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Relational concurrency, stages of infection, and the evolution of HIV set point viral load.

Abstract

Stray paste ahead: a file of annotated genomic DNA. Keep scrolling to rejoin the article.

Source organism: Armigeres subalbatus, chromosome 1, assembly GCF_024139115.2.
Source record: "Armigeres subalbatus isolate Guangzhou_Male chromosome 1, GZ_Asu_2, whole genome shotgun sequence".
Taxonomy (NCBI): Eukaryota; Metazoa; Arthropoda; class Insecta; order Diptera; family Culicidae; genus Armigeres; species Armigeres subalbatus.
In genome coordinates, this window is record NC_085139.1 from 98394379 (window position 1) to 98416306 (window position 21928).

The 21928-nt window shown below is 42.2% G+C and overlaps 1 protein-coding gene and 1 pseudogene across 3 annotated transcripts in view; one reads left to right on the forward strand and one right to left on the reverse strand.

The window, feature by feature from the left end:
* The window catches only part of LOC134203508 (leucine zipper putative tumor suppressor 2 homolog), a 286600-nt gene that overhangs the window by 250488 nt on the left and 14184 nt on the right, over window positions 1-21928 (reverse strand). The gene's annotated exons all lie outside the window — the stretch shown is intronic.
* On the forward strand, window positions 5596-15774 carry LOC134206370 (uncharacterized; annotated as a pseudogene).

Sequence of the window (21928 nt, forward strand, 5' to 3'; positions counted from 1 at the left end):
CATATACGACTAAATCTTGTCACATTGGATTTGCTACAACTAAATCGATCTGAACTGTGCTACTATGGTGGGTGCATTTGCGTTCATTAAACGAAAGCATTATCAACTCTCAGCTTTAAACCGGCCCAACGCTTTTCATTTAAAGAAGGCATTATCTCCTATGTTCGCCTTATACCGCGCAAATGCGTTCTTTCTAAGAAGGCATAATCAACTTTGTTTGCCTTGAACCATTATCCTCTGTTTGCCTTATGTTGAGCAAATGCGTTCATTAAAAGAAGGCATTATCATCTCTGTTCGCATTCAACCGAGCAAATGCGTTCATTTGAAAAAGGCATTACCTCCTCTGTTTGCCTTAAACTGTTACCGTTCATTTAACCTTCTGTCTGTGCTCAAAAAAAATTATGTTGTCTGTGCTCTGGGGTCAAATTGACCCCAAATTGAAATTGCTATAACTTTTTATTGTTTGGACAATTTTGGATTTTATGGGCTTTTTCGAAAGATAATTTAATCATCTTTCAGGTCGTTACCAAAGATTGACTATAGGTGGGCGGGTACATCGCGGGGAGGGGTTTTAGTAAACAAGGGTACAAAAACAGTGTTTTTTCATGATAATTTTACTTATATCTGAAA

< 0.05), as were interaction terms, indicating that effects are interdependent. We also noted a strong correlation between two key emergent properties measured at the end of the simulations-MSPVL and HIV prevalence-most clearly for phenomena that affect transmission networks early in infection. Controlling for prevalence, high concurrency yielded higher MSPVL than other network phenomena. Interestingly, we observed lower prevalence in runs in which SPVL heritability was zero, indicating the potential for viral evolution to exacerbate disease burden over time. Future efforts to understand empirical variation in MSPVL should consider local HIV burden and basic sexual behavioral and network structure.

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